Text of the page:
For greenhouse operators, managing crop pests can be both time-consuming and costly, with expenses ranging from thousands to millions of dollars annually. In particular, the need to apply specialist biocontrol agents on a regular basis just to manage a couple of targeted pest species has growers yearning for more cost-effective alternatives.
Mites don’t have the best reputation when it comes to the general public but growers pay thousands of dollars every year to get them into their greenhouses. In fact, most of the greenhouse crops grown in Canada are produced with the help of these very small organisms.
If you started out using biological control for whitefly in your poinsettia crop this year, you’ve now reached a crucial tipping point. Based on the size of your Bemisia whitefly population in mid-late September, your populations could end up being too high by November to effectively bring under control. Ultimately, this could affect sales.
Every IPM strategy emphasizes prevention. This includes starting clean and maintaining a resilient pest management program thereafter. The basic principles to achieve this are minimizing pest entry, maximizing plant resistance and using biocontrol to manage the residual pest populations.
The countdown to Grower Day 2019 is on! Last year, Dr. Rose Buitenhuis of Vineland Research and Innovation Centre talked ornamental cutting dips. What are some key steps to a successful dip?
It has been four years since we last surveyed floriculture growers, and in that time, there have been some big changes in the way Canadian growers are using biocontrol.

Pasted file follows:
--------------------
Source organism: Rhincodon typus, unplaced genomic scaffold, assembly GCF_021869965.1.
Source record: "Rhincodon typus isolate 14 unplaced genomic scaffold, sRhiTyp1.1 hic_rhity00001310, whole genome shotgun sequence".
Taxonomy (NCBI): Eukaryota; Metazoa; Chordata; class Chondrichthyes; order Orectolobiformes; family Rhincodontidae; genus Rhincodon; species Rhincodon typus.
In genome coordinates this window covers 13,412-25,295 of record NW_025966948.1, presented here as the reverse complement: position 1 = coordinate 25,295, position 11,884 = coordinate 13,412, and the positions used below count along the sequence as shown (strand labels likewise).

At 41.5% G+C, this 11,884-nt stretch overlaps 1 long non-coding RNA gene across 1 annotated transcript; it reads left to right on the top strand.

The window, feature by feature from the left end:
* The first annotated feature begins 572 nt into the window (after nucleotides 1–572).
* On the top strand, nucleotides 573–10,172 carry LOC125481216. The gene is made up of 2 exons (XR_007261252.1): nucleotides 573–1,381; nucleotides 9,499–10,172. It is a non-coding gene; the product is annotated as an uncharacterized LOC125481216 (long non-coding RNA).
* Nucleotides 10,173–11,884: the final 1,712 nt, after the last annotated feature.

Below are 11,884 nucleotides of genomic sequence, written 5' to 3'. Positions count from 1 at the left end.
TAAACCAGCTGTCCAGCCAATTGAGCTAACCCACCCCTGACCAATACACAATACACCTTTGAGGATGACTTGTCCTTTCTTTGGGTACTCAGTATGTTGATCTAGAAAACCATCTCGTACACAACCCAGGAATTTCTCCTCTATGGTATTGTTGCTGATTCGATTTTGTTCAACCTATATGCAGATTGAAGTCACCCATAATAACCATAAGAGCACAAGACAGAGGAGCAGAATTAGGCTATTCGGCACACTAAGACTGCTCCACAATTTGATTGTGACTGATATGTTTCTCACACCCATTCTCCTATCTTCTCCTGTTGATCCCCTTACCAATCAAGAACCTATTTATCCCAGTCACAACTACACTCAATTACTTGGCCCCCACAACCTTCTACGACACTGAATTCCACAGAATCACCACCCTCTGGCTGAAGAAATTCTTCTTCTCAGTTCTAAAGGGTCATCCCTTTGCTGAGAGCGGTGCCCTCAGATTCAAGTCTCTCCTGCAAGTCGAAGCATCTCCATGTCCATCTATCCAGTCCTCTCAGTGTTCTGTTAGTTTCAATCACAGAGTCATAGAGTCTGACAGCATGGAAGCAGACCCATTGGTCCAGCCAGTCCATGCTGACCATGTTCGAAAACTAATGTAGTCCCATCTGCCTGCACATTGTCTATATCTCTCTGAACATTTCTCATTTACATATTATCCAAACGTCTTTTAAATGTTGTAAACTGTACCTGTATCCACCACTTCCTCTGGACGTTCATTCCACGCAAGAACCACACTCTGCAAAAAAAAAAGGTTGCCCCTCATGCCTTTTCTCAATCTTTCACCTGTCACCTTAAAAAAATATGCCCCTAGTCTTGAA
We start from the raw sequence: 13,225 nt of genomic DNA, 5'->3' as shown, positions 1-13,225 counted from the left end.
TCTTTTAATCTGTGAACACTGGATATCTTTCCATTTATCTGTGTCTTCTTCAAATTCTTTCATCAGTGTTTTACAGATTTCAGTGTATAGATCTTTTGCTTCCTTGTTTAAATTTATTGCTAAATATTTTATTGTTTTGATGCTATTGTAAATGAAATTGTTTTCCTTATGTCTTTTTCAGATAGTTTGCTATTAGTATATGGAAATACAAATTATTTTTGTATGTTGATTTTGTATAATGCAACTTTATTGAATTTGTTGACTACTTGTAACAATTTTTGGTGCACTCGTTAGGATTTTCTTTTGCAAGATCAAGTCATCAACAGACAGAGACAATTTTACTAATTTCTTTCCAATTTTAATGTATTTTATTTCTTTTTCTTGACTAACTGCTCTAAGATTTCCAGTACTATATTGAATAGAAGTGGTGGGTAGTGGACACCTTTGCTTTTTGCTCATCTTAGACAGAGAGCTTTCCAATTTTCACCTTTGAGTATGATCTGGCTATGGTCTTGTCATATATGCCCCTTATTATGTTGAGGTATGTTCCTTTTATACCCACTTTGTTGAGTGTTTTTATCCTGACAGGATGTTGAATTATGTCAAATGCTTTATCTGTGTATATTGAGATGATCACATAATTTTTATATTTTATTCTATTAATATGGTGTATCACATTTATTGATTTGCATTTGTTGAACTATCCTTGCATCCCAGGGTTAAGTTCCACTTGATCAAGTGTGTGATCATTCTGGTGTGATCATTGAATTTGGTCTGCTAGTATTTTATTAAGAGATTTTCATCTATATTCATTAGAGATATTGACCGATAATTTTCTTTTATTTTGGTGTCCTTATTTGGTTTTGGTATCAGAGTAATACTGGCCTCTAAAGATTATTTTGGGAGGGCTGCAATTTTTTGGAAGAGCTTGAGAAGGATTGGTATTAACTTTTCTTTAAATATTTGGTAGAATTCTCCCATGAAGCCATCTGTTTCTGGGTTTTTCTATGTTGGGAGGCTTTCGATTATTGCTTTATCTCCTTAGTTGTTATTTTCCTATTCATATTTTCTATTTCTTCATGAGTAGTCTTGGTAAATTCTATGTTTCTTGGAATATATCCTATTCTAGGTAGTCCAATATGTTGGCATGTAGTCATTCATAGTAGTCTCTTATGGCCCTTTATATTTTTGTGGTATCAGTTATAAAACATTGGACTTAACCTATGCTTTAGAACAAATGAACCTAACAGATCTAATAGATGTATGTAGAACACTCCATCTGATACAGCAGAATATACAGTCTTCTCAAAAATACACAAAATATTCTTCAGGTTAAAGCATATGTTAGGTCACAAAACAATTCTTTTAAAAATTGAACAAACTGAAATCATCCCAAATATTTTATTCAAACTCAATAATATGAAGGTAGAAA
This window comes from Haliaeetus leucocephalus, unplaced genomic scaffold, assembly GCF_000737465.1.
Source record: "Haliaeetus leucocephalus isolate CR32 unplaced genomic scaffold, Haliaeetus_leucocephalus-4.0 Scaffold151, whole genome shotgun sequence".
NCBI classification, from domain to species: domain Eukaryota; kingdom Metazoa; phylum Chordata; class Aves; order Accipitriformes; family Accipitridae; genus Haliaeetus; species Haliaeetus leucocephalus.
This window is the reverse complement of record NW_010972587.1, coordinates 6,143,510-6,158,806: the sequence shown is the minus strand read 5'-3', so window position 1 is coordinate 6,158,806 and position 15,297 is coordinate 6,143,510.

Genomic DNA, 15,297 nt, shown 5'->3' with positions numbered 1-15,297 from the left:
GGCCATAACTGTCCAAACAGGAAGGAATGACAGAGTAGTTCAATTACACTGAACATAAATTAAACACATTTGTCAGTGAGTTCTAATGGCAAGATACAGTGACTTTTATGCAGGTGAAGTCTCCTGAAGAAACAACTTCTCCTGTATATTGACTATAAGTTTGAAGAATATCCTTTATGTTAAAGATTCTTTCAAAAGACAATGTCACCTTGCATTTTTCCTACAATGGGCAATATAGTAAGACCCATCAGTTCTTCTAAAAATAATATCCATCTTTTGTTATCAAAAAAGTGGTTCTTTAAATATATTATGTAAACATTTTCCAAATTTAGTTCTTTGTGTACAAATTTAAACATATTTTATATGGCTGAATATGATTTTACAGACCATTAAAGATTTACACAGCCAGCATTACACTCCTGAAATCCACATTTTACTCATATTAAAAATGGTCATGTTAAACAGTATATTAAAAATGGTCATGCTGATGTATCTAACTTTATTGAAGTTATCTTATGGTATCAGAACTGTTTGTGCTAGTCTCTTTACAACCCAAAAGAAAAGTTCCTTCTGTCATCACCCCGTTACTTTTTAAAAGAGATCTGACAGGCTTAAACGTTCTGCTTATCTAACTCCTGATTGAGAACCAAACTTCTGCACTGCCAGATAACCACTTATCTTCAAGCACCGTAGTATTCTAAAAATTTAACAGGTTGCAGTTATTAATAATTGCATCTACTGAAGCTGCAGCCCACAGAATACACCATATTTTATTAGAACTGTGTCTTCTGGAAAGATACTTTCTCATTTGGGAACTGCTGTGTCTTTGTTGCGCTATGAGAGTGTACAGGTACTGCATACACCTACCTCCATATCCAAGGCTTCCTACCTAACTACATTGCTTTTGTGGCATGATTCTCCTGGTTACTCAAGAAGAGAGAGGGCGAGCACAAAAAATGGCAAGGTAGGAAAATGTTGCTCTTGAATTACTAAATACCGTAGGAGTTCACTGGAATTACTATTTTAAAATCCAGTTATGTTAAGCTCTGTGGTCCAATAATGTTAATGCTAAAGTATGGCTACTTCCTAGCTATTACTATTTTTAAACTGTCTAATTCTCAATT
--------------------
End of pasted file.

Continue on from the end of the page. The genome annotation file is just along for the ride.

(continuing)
As a grower, it’s important to think about ways in which your biocontrol programs can be strengthened. There is an increasing number of biopesticides and a staggering array of biostimulants available on the market.
Greenhouse production in Canada is growing and evolving. Tomatoes, cucumbers and peppers have traditionally been the primary crops grown in Canadian vegetable greenhouses, while the floriculture sector has been producing a wide range of potted plants, bedding plants and cut flowers.

Let’s face it, chemicals have been around for some time now, and have allowed us to successfully manage pests through each growing season. But it’s telling, that we still have to battle the same suite of pests and diseases in greenhouse crops, only now these are resistant to many of the chemicals that have been used against them.
Biologically based pest management technologies are being widely accepted because of their potential to beneficially exploit pest systems with little to no probability of harmful effects on human health and the environment.
Walking into the Orangeline Farms greenhouse, you’ll notice a myriad of purple and green foliage at the ends of some rows. But they’re not any one of the 20 different bell pepper varieties that the greenhouse operation grows.
The pepper weevil, Anthonomus eugenii is one of the most important pests of pepper crops in North America. Currently, there are no commercial products that can target immature stages of the pepper weevil, however strategies including biological control, may be useful in attacking these life stages and reducing population levels.
Insect pests don’t always die by flipping over with six legs in the air. In nature, the process is sometimes an inescapable decline due to an overwhelming infection, followed by loss of appetite, disinterest in reproduction, lethargy, and then death. Science has learned to isolate, select and mass-produce some of these infectious microbes.
When we started our project to develop a more effective IPM strategy against foxglove aphids, one of the first questions we tried answering was “Why doesn’t Aphidius ervi provide good control?” Growers and IPM specialists have previously reported that this aphid parasitoid does not seem to be effective in controlling the relatively “new” aphid pest - foxglove aphid. 
Having trouble controlling foxglove aphids in your greenhouse? You’re not alone.
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